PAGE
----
Dozens Killed After Kazakhstan Troops Move to Crush Unrest
(Bloomberg) -- Government forces in Kazakhstan moved to crush protests amid deadly clashes after Russia and its allies deployed troops to help shore up the central Asian nation’s leadership.
Dozens of anti-government protesters were killed by security forces and hundreds wounded, authorities said Thursday, after President Kassym-Jomart Tokayev announced an “anti-terrorist operation” to put down the nationwide demonstrations, which he blamed on unspecified outside forces. He imposed a state of emergency and internet access was cut in much of the country.
Troops in the largest city, Almaty, opened fire during an operation to clear the main Republic Square, with unconfirmed reports of fatalities, the Tass news service reported late Thursday. Security services regained control of all government buildings in the city including the local administration building and the presidential residence, the Interfax news service reported, citing Khabar 24 TV.
Tokayev had promised to act “harshly” to quell the biggest challenge to Kazakhstan’s authorities since it gained independence in 1991. He took the unprecedented step of appealing to Russia and other members of the Collective Security Treaty Organization to send military forces to Kazakhstan after thousands of protesters took to the streets, seizing government buildings during clashes with security services. The Interior Ministry reported 18 officers died and 748 have been injured.
The protests sparked by anger at fuel-price rises quickly gathered momentum amid popular discontent over falling living standards and widespread corruption in the oil- and mineral-rich nation.
U.S. Secretary of State Antony Blinken urged the government to seek a “peaceful, rights-respecting resolution to the crisis” after a phone call Thursday with his Kazakh counterpart, Mukhtar Tileuberdi, the State Department said in a statement.
The dramatic intervention by the Kremlin-led CSTO military bloc to deploy what they called “peacekeeping forces” followed reports of Kazakh security forces surrendering to demonstrators. The alliance dominated by Russia also includes Armenia, Belarus, Kazakhstan, Kyrgyzstan and Tajikistan.
Turkish President Recep Tayyip Erdogan offered solidarity to Tokayev in a phone call Thursday and underlined the support of other members of the Organization of Turkic States, including Azerbaijan, Uzbekistan and Kyrgyzstan, according to a statement from his office.
Prices for uranium surged amid the unrest in the world’s largest supplier of the nuclear fuel, though Kazakhstan’s top miner, Kazatomprom, said it will meet all delivery deadlines. Kazakh bonds and the tenge slipped. There was no sign of disruption to oil output, the country’s biggest export.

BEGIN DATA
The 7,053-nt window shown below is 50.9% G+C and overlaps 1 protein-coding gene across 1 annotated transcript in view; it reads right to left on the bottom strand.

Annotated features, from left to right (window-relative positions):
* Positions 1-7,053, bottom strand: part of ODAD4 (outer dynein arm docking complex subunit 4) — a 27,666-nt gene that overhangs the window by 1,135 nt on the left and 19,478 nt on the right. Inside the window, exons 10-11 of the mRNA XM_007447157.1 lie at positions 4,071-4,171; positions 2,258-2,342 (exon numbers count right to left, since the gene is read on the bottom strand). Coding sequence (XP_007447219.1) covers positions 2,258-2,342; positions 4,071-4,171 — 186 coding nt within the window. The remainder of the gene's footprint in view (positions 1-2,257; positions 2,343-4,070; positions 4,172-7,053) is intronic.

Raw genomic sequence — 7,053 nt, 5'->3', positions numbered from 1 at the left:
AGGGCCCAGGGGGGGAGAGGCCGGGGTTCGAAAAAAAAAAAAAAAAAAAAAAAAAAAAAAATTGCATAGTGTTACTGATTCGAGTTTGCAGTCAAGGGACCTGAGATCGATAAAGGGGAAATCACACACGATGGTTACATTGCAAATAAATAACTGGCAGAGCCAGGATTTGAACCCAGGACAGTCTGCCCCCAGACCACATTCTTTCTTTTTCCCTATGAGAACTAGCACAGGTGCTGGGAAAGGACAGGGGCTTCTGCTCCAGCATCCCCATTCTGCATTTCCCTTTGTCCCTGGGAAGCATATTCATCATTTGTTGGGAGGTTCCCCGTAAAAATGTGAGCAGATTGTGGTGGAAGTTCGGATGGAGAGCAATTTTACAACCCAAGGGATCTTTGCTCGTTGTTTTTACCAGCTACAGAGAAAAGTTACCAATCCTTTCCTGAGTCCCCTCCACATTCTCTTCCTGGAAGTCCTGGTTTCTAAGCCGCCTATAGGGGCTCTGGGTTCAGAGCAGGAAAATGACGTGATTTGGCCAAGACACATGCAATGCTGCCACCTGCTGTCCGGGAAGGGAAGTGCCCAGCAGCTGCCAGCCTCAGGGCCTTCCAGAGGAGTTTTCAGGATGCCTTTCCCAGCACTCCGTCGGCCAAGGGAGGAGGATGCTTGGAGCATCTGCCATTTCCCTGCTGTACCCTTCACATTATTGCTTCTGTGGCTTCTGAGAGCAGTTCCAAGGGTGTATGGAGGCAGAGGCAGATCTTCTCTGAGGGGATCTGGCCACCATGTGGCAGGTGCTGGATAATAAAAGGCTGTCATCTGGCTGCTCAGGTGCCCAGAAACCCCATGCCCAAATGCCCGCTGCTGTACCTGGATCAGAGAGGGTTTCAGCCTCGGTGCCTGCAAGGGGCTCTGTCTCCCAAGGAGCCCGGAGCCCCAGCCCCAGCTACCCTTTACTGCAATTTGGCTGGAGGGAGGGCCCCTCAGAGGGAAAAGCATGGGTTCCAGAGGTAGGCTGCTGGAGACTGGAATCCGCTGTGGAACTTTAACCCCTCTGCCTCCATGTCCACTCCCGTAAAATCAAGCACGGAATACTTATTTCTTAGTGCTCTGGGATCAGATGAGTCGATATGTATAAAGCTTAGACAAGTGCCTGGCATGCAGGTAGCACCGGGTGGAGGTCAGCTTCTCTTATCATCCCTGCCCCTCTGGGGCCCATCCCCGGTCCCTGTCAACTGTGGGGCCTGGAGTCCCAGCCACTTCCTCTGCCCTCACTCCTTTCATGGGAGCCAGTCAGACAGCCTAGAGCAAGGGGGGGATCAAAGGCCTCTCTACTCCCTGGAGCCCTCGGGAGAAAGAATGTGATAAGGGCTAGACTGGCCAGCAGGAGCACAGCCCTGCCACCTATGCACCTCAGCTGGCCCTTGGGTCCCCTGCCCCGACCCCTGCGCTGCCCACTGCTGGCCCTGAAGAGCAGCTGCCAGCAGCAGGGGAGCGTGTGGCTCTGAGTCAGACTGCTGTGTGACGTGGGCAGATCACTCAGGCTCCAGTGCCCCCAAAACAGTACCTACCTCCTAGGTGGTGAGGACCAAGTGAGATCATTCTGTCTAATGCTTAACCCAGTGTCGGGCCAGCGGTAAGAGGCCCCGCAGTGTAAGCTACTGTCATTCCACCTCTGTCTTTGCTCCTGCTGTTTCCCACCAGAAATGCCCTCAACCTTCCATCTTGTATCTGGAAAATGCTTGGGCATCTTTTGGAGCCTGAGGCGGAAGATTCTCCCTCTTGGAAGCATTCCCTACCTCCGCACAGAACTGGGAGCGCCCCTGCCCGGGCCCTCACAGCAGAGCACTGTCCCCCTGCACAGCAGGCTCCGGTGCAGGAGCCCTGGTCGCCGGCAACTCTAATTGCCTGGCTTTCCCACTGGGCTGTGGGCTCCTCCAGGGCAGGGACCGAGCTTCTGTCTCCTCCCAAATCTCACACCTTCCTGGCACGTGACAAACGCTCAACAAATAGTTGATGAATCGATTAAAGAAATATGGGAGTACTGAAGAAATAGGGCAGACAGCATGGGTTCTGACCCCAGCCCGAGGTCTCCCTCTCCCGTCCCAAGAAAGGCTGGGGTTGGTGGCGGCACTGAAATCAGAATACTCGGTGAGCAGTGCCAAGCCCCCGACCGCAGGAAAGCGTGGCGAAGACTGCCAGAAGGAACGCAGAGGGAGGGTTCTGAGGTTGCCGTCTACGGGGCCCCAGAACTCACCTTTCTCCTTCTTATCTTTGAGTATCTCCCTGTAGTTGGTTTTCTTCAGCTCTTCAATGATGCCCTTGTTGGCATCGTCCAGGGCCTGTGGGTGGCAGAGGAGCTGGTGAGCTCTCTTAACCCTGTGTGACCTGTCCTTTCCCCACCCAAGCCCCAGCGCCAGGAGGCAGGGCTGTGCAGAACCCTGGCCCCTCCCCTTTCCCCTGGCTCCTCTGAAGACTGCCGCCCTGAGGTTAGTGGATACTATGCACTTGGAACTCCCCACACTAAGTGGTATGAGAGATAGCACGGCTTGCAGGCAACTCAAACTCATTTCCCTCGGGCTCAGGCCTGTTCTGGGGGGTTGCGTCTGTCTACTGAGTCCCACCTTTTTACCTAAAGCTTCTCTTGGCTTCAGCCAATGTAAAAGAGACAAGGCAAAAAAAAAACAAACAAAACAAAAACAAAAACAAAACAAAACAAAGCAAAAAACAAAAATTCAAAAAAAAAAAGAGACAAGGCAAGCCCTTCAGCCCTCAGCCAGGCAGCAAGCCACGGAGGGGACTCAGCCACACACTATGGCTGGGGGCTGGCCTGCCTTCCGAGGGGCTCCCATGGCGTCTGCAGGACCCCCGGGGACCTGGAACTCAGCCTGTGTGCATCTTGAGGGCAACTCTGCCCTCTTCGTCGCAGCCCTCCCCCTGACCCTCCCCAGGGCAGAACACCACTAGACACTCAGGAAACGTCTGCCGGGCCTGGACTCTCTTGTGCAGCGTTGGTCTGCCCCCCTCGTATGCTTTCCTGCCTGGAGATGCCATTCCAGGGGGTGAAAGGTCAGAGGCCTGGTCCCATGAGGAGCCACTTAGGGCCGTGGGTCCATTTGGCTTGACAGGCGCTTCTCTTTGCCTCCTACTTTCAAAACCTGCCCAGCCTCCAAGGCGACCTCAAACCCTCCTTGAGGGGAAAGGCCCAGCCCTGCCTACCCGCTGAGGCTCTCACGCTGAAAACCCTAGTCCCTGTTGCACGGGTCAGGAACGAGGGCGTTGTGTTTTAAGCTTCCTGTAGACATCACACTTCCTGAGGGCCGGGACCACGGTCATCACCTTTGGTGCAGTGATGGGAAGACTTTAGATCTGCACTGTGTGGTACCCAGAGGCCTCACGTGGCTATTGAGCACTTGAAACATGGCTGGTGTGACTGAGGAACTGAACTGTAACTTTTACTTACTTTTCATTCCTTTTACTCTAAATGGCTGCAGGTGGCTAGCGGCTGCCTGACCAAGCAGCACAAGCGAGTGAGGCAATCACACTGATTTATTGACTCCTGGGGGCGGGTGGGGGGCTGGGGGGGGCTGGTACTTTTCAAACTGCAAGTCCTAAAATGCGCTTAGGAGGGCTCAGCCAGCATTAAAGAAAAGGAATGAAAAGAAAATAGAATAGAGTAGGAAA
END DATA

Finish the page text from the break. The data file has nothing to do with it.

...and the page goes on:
Kazakhstan Turmoil Spurs Milestone Declines for Bonds, Stocks
Kazakhstan’s central bank suspended operations of the nation’s banks and the stock exchange, according to spokesman Olzhas Ramazanov. For now, the halt is planned only for Thursday, he said. Tokayev ordered price controls on key fuels and banned exports of some farm products for 180 days to stem inflation, Interfax reported.
With communications disrupted, it was difficult to get a clear picture of how successful and extensive the authorities’ crackdown is in attempting to restore order.
Neither the CSTO nor Tokayev’s government indicated what outside forces they blamed for the protests, which appeared to have started spontaneously.
Russia’s Foreign Ministry said Thursday the unrest was “an attempt inspired from outside to violently undermine the security and integrity of the state with the use of organized and trained armed units.” A senior legislator blamed terrorist groups from Afghanistan and the Middle East, without offering any evidence.
The action marks the second major move by the Kremlin in as many years to shore up an ally facing upheaval. In 2020, President Vladimir Putin stepped into back Belarusian leader Alexander Lukashenko’s crackdown on popular protests, which drew sanctions from the U.S. and its allies. The Russian leader now is involved in high-stakes negotiations with the U.S. and Europe over a simmering conflict regarding Ukraine.
Russia expects the Kazakh deployment to end quickly, according to a senior legislator.
“I think it will end in a few weeks, not months,” Leonid Kalashnikov, chairman of the committee in the State Duma responsible for relations with other ex-Soviet states, said in a telephone interview. “This mission will in large part determine the fate of the CSTO,” he said.
The Kremlin has regularly condemned street protests in former Soviet states, labeling them attempts by the West to use “color revolutions” to overthrow governments. But the Kazakh deployment is the first time the bloc has sent forces to help put down unrest.
The protests included calls for longtime leader Nursultan Nazarbayev to give up the reins of power. Nazarbayev, 81, turned over the presidency to Tokayev in 2019 but retained substantial influence in the country’s repressive political system. He hasn’t been seen in public since the crisis erupted.
Tokayev had accepted his government’s resignation and removed several top security officials Wednesday in an attempt to appease the protesters. He also said he was taking over as head of the Security Council from Nazarbayev and pledged to stay in the capital “whatever happens.”
Like other countries, Kazakhstan has seen inflation soar and its wealth gap widen during the coronavirus pandemic. Consumer price growth jumped to 8.7% in November, exceeding the central bank’s target.
The country of 19 million people has struggled with price growth and domestic fuel supplies as the global energy crunch made exports more appealing. Kazakhstan produced roughly 1.9 million barrels a day of oil in December.
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